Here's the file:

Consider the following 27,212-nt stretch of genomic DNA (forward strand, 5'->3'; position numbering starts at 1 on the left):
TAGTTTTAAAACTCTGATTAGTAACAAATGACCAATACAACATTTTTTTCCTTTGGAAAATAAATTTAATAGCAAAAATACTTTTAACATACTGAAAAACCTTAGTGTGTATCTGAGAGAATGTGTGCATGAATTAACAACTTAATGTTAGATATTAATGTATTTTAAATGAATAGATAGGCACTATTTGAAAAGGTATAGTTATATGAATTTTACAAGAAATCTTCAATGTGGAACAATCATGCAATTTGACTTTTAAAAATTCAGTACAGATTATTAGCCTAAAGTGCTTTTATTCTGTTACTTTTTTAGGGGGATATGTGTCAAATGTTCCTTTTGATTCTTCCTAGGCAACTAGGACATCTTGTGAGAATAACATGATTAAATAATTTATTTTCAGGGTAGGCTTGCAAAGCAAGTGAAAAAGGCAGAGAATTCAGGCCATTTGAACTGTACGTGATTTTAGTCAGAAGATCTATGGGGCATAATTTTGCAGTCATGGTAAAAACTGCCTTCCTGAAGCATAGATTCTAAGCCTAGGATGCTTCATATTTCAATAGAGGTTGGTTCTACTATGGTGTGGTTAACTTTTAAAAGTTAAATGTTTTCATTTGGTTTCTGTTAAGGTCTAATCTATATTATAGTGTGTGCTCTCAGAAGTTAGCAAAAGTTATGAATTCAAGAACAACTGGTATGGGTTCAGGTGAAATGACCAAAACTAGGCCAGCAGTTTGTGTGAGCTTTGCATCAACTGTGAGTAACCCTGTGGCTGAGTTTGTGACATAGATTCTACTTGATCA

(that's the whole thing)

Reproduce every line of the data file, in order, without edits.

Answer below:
Consider the following 27,212-nt stretch of genomic DNA (forward strand, 5'->3'; position numbering starts at 1 on the left):
TAGTTTTAAAACTCTGATTAGTAACAAATGACCAATACAACATTTTTTTCCTTTGGAAAATAAATTTAATAGCAAAAATACTTTTAACATACTGAAAAACCTTAGTGTGTATCTGAGAGAATGTGTGCATGAATTAACAACTTAATGTTAGATATTAATGTATTTTAAATGAATAGATAGGCACTATTTGAAAAGGTATAGTTATATGAATTTTACAAGAAATCTTCAATGTGGAACAATCATGCAATTTGACTTTTAAAAATTCAGTACAGATTATTAGCCTAAAGTGCTTTTATTCTGTTACTTTTTTAGGGGGATATGTGTCAAATGTTCCTTTTGATTCTTCCTAGGCAACTAGGACATCTTGTGAGAATAACATGATTAAATAATTTATTTTCAGGGTAGGCTTGCAAAGCAAGTGAAAAAGGCAGAGAATTCAGGCCATTTGAACTGTACGTGATTTTAGTCAGAAGATCTATGGGGCATAATTTTGCAGTCATGGTAAAAACTGCCTTCCTGAAGCATAGATTCTAAGCCTAGGATGCTTCATATTTCAATAGAGGTTGGTTCTACTATGGTGTGGTTAACTTTTAAAAGTTAAATGTTTTCATTTGGTTTCTGTTAAGGTCTAATCTATATTATAGTGTGTGCTCTCAGAAGTTAGCAAAAGTTATGAATTCAAGAACAACTGGTATGGGTTCAGGTGAAATGACCAAAACTAGGCCAGCAGTTTGTGTGAGCTTTGCATCAACTGTGAGTAACCCTGTGGCTGAGTTTGTGACATAGATTCTACTTGATCA